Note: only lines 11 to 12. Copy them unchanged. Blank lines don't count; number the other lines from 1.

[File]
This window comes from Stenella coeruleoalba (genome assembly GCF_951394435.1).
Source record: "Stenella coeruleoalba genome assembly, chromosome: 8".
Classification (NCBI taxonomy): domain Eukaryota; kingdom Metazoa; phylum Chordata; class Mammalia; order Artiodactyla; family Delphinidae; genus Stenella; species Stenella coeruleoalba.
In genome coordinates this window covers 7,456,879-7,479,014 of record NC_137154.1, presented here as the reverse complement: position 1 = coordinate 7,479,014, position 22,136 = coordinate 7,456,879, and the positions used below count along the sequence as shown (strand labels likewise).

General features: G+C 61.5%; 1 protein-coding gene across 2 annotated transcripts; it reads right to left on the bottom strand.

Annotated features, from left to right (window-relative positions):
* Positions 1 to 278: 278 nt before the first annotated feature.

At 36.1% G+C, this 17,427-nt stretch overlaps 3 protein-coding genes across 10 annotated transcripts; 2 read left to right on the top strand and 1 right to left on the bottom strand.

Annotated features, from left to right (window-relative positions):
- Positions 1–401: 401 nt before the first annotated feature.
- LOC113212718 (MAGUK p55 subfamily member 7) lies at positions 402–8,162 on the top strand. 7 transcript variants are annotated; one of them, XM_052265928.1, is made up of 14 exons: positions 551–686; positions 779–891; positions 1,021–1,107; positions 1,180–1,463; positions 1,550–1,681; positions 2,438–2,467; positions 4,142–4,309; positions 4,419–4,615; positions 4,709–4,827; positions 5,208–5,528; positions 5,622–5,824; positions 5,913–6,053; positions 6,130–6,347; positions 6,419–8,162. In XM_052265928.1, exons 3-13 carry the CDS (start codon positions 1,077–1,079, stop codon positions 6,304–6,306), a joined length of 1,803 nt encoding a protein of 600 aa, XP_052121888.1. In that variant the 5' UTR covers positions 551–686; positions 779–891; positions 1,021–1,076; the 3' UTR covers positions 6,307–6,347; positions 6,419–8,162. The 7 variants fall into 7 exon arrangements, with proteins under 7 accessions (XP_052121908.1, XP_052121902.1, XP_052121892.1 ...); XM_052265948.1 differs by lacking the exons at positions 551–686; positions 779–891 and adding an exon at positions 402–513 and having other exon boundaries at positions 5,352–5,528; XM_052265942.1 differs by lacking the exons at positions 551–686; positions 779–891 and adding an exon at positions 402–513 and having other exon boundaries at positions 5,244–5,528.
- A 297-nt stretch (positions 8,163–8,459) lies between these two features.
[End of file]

- LOC113212718 (MAGUK p55 subfamily member 7) lies at positions 402–8,162 on the top strand. 7 transcript variants are annotated; one of them, XM_052265928.1, is made up of 14 exons: positions 551–686; positions 779–891; positions 1,021–1,107; positions 1,180–1,463; positions 1,550–1,681; positions 2,438–2,467; positions 4,142–4,309; positions 4,419–4,615; positions 4,709–4,827; positions 5,208–5,528; positions 5,622–5,824; positions 5,913–6,053; positions 6,130–6,347; positions 6,419–8,162. In XM_052265928.1, exons 3-13 carry the CDS (start codon positions 1,077–1,079, stop codon positions 6,304–6,306), a joined length of 1,803 nt encoding a protein of 600 aa, XP_052121888.1. In that variant the 5' UTR covers positions 551–686; positions 779–891; positions 1,021–1,076; the 3' UTR covers positions 6,307–6,347; positions 6,419–8,162. The 7 variants fall into 7 exon arrangements, with proteins under 7 accessions (XP_052121908.1, XP_052121902.1, XP_052121892.1 ...); XM_052265948.1 differs by lacking the exons at positions 551–686; positions 779–891 and adding an exon at positions 402–513 and having other exon boundaries at positions 5,352–5,528; XM_052265942.1 differs by lacking the exons at positions 551–686; positions 779–891 and adding an exon at positions 402–513 and having other exon boundaries at positions 5,244–5,528.
- A 297-nt stretch (positions 8,163–8,459) lies between these two features.